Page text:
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As Job Worries Ease, Will Anything Stop Stock Market?

As the market crosses the final recovery frontier into positive jobs creation, the only question that seems left is how strong the gains in the economy and stocks will be.

New York Stock Exchange
Photo: Oliver Quillia for CNBC.co
New York Stock Exchange

Friday's government report indicating the economy created 162,000 jobs in Marchlifted investor spirits as the market continues its stairstep-climb higher toward Dow 11,000 and beyond.

Even some of the market's most doubting minds conceded that with the employment hurdle crossed, the market's momentum would be hard to stop.

"We may get a correction this spring but the bull market will resume," University of Maryland economist Peter Morici wrote in his morning note. "Quite simply, Goldilocks has come to roost on Wall Street. The Dow is headed for 12,000 by yearend."

The "Goldilocks" reference is a metaphor for an economy that is not too hot or too cold, but rather just right for sustainability. That the government created about 25 percent of the new jobs through Census hiring suggests that the economy indeed is at a rapid simmer rather than a full boil.

The market reacted in predictable fashion Monday, after having the Good Friday holiday, during which markets were closed, and Easter weekend to digest the report.

The market rallied, but only modestlyas investors continue to take a cautious tack about just how robust the recovery will be.

"Essentially a lot of this news that is coming out now about the job market's trajectory being up is baked in the cake in the stock market," said Michael Cohn, chief investment strategist at Global Arena Investment Management in New York. "The bond market is taking it a bit harder than the stock market in general, but that's not a bad thing."

Indeed, the benchmark 10-year Treasury note's yield traded at just a hair under 4 percent, considered at this point a fairly important psychological threshold. The level represents at once the lack of a safety bid as well as renewed competition for stocks as the return on government debt turns higher.

Despite some fears that stocks face an overbought situation in addition to a threat from higher Treasury yields, the direction was clearly up for equities as the economy defies bearish predictions of a double-dip.

Dennis Gartman, author of "The Gartman Letter" investor guide, said the employment trends are reinforcing beliefs that the economic recovery is strong—perhaps stronger than expected.

"These are good bits of news, and although some will almost certainly denigrate the data as being 'insufficiently' strong...we shall simply suggest that they are trying to force their own long-held opinions on the weakness of the US economy upon the data," he wrote.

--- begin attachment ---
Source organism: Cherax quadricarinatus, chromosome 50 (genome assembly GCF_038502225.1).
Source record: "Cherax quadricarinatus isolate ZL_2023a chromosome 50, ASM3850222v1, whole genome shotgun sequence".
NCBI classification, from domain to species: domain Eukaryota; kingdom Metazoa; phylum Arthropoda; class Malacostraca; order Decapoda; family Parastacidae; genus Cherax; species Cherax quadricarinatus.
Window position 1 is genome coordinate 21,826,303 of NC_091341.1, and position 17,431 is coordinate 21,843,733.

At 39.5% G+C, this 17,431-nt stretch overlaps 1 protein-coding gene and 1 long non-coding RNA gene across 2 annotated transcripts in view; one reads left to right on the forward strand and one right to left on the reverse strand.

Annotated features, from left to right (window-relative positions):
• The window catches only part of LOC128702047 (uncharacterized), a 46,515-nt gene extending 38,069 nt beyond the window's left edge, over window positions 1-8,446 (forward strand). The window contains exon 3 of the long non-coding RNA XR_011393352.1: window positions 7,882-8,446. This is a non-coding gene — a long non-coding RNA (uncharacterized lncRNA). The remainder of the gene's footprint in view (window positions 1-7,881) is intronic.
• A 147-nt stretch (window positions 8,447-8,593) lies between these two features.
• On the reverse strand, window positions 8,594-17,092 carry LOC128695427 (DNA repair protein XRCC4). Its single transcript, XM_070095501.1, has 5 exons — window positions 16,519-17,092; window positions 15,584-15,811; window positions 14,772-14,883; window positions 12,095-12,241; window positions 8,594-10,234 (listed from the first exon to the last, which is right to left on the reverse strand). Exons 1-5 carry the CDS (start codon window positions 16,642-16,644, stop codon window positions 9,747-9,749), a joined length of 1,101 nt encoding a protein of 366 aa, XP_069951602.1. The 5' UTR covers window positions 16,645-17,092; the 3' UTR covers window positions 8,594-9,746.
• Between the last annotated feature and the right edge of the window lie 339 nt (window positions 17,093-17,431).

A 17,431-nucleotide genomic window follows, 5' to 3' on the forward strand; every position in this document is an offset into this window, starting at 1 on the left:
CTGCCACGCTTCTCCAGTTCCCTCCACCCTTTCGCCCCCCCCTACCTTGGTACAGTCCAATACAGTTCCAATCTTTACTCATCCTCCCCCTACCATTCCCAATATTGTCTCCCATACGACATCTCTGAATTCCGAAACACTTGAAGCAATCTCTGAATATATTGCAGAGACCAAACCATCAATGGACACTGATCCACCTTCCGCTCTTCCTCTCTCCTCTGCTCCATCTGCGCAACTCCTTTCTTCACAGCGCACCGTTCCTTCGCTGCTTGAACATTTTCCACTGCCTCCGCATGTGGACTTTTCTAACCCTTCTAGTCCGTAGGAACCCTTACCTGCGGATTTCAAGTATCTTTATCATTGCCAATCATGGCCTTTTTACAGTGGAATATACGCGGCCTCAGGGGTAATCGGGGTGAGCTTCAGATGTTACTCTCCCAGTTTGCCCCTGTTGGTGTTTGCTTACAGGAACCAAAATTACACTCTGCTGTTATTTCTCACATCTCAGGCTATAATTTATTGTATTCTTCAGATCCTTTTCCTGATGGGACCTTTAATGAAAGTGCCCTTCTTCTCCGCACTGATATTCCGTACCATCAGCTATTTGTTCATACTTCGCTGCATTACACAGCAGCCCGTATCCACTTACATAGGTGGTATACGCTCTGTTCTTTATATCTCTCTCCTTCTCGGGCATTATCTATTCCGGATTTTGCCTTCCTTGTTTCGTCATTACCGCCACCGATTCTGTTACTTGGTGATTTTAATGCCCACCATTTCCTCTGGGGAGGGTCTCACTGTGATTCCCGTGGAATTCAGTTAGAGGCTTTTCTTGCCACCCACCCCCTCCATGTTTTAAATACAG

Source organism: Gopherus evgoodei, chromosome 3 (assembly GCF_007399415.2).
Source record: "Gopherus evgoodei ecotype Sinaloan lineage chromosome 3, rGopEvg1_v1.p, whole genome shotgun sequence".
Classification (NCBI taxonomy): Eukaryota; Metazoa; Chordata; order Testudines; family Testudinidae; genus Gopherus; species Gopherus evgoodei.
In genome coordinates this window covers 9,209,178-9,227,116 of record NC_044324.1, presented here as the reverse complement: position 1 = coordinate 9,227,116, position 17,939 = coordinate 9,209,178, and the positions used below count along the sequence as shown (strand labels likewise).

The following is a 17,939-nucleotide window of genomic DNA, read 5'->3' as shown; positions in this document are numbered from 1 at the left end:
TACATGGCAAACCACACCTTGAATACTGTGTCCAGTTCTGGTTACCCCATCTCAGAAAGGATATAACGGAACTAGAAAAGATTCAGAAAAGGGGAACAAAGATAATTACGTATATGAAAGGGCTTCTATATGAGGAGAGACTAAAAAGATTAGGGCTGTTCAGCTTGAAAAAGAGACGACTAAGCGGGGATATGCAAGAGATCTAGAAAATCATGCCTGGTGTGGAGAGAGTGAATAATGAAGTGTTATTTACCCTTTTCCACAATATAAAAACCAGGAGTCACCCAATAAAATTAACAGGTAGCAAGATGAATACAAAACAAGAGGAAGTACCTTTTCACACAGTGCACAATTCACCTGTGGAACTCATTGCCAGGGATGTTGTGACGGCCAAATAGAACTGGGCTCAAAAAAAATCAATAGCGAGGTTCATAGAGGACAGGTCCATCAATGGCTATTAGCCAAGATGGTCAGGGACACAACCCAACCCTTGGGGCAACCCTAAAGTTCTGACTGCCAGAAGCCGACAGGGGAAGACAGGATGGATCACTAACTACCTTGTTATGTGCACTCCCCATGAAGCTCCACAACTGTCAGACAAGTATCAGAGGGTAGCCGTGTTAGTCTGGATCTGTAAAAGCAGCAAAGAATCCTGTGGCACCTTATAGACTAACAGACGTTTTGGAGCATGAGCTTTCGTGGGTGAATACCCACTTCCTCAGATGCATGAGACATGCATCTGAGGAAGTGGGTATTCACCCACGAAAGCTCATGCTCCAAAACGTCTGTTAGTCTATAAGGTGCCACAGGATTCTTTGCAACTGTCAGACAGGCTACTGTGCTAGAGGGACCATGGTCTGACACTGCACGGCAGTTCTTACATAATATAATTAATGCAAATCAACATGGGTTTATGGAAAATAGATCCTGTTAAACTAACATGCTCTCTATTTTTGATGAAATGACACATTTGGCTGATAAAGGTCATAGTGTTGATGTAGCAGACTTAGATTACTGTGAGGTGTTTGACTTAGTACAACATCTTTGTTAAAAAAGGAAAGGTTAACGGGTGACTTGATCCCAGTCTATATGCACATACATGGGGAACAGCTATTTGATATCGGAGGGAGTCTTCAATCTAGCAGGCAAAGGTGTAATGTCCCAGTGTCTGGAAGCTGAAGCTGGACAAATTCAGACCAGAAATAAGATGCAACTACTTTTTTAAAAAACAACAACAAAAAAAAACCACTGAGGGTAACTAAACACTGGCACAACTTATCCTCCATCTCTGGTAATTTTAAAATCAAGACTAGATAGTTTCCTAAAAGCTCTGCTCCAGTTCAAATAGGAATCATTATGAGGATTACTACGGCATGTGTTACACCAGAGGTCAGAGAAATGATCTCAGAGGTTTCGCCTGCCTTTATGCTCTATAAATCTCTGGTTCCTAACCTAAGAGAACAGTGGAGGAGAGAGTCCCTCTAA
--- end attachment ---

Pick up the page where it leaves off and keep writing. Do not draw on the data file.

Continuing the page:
"They've been wrong thus far and they are wrong still to deny that things are getting better economically. Things are getting better, and that's that."

The difference as far as stocks go could be less of a correlation between sectors.

Whereas in 2008 stocks fell uniformly and in 2009 the opposite happened, 2010 looks to be a year when certain areas will clearly outperform others, at least as suggested by first-quarter results. Industrials (13.1 percent), financials (11.85 percent) and consumer discretionary (10.8 percent) were at the top end of the Standard & Poor's 500 spectrum, while telecom (-4.8 percent) and utilities (-3.4 percent) were at the disparate other end.

"We think 2010 is going to be about being more opportunistic about positions—not just buying things when they're down but also selling stocks when they're richly valued," said Gary Flam, portfolio manager at Bel Air Investment Advisors in Los Angeles. "It's going to be more about moderating our positions to make sure we have more attractive risk ratios going forward in all our positions."

Rising commodity prices could be another headwind for stocks as oil in particular surges past the $85 a barrel mark, posing dangers to consumers through higher gas prices, while investors look for diversification through assets that are not tied to the movement of stock prices.

"More and more people are looking for non-correlated asset classes," said Nadav Baum, executive vice president at BPU Investment Management in Pittsburgh. "When you're talking about investing, fundamentally you should have a piece of the commodity world as an asset allocation piece."

Yet the improving employment picture also could be the classic case of the rising tide lifting all boats; both stocks and commodities posted gains in Monday trading as investors seemed content to simply keep buying.

"The lengthening of the factory work week, the continued boom in temps—that suggests there will be a much faster step up in hiring than what we've seen," Joe Lavorgna, chief US economist at Deutsche Bank, told CNBC. "We actually think the recovery is really proceeding along quite nicely."

Yet naysers remained: Gluskin Sheff economist David Rosenberg called the market movement "an extremely whippy rally," and warned investors against "uncorking the champagne bottles because of the headline job figure..."

"These are tumultuous and volatile times and investors should resist the temptation of becoming too bearish at the lows and too dogmatically bullish at the highs," Rosenberg wrote in his morning note. "Memories of the bull market in 2007 and the debt explosion that took us to the parabolic peak should not be lost on today’s investor."

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